It is measured in coulomb per meter square and it is constant over the surface carrying the charge. The example of the surface charge distribution is the plate of a charged parallel plate capacitor.

Surface charge distribution

In surface charge distribution, the total charge distribution is determined by considering the charge dQ on elementary surface area ds over that surface. Thus, it considers the surface integral rather than normal integral. Mathematically

Surface integral of charge

The distribution of the charge is considered as an infinite sheet of charge if the dimensions of the surface is charge is very large compared to the distance at which the effects of charge to be considered.

Volume Charge

A volume charge is the charge which is distributed uniformly in a given volume. The volume charge density is defined as the charge per unit volume and is denoted as pV. It is measured in coulomb per meter cube. The example of this volume charge is the charged cloud.

Volume charge distribution

The total charge within a given volume is obtained by integrating dQ by a differential volume dv. This integral is called as volume integral and is given as

volume integral of charge

Electrostatic Field

Once the charge distribution of a particle is known, we can determine the electric field of that particle. As we know that substances constitute the point charges (electrons and protons) which results field from each of these point charges.

Suppose if a particle bearing a unit positive charge is placed at a specified point, then it experience a force which is called electric force F. the region in which this force exist is called as the region of electric field.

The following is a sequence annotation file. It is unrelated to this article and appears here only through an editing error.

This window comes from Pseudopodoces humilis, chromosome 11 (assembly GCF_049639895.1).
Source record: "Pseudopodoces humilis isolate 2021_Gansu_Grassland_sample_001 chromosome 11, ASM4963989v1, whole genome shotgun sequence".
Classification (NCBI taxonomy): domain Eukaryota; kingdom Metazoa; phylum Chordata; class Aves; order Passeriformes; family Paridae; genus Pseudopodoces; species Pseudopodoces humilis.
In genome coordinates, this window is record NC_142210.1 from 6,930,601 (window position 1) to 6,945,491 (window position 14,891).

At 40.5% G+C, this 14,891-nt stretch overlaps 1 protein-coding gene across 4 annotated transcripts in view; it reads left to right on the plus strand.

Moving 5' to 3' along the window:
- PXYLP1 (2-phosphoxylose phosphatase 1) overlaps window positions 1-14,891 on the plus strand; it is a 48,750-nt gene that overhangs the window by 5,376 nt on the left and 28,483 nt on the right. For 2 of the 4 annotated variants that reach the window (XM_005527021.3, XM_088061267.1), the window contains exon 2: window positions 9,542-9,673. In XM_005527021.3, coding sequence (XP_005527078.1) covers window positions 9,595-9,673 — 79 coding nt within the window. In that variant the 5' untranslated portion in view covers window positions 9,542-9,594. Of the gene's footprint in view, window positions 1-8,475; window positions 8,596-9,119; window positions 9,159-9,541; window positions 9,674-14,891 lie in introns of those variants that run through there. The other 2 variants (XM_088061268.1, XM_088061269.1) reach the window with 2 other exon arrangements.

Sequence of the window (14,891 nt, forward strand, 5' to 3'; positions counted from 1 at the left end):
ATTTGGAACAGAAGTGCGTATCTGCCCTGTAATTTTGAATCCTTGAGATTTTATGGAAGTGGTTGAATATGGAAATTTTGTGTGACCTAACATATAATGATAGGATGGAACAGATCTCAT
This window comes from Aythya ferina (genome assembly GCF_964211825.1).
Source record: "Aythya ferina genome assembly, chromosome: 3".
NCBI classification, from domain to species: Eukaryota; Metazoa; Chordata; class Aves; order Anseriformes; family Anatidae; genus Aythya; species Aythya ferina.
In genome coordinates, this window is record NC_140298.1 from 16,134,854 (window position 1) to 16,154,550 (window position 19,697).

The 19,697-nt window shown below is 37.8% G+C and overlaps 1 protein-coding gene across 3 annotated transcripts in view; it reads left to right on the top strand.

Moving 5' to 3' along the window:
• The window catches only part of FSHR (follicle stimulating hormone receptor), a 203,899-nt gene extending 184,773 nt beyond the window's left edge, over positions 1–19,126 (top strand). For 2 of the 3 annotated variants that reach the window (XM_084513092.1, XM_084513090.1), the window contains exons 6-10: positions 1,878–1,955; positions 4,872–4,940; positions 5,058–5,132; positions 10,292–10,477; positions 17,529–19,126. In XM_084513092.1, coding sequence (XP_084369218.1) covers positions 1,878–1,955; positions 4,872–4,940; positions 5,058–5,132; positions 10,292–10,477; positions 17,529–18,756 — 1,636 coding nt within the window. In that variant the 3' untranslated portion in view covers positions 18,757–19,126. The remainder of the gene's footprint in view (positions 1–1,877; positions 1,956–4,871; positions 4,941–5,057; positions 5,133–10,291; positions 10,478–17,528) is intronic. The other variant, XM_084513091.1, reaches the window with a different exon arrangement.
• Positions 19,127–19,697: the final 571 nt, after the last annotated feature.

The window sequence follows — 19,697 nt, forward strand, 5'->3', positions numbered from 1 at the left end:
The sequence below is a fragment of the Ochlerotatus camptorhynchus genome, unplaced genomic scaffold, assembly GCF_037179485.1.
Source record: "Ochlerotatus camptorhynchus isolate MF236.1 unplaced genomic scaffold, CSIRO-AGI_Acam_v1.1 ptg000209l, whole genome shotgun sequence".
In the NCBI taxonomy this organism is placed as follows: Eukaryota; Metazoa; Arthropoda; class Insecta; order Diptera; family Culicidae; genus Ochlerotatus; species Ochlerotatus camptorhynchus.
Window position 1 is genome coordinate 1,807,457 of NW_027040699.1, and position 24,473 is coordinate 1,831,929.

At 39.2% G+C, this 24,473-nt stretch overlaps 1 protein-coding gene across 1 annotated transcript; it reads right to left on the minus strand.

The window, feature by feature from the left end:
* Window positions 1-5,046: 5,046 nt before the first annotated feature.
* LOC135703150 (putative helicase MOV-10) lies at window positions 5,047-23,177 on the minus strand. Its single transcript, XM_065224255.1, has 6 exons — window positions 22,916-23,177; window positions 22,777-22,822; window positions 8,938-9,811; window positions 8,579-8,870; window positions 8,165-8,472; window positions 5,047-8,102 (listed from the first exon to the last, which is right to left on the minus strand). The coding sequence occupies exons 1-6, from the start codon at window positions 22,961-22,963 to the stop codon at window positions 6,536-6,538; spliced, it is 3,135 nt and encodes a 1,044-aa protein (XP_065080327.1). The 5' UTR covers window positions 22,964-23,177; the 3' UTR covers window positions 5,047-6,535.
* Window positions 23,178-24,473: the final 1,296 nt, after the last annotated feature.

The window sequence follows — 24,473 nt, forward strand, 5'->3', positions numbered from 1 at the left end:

This is defined as the force per unit charge exerted on a tiny positive charge placed at that point and it is a vector quantity with a unit of Newton/coulomb.

The electrostatic field E is given as

E = F/q or F = Eq

Where F is the electrostatic force and q is the net electric test charge.

The above equation states that regardless of a second charge on the space surrounded by the net charge, it produces an electric field around that space. Consider that if the two point charges are exist in the region as shown in the above figure. Then the electric field intensity by considering Q2 as one coulomb is given as

E = (Q1/ (4 π єor212)) × r1

Where r12 is the distance between Q1 and Q2 and r1 is the unit vector in the direction of line joining Q1 with Q2.
And also F12 = Q2 E

Two point charge iluustration

Consider that the above figure in which the region consists of n two point charges, then the electric field intensity at point A is given as

EA = Σk =1n (Qk / (4 π єor2k)) × rk1

For a better visualization, the electric field is expressed in terms of lines of force or electric flux. Lines of force are continuous imaginary paths whose direction is along with the direction of vector E. Lines of force for positive and negative point charges are shown in below figure.

The lines of force for a positive charge are outward and in case of negative charge the lines of force are inward as shown in figure. So the space around this charge is filled with these lines of force and this charge in the field would experience a force whose direction is in the direction of lines of force.

The number of lines of force whether from positive or negative charges are depending on the magnitude of the particular charge. And the stronger will be the electric filed in a given region when lines are together closer.

Electric Field Lines

The lines of force or electric fields for two opposite and similar charges are shown in below figure. In case of two opposite charges, the lines of force are originated from the positive charge and terminate at negative charge. In case of two similar charges, at the neutral point the resultant field from two charges is zero as shown in figure.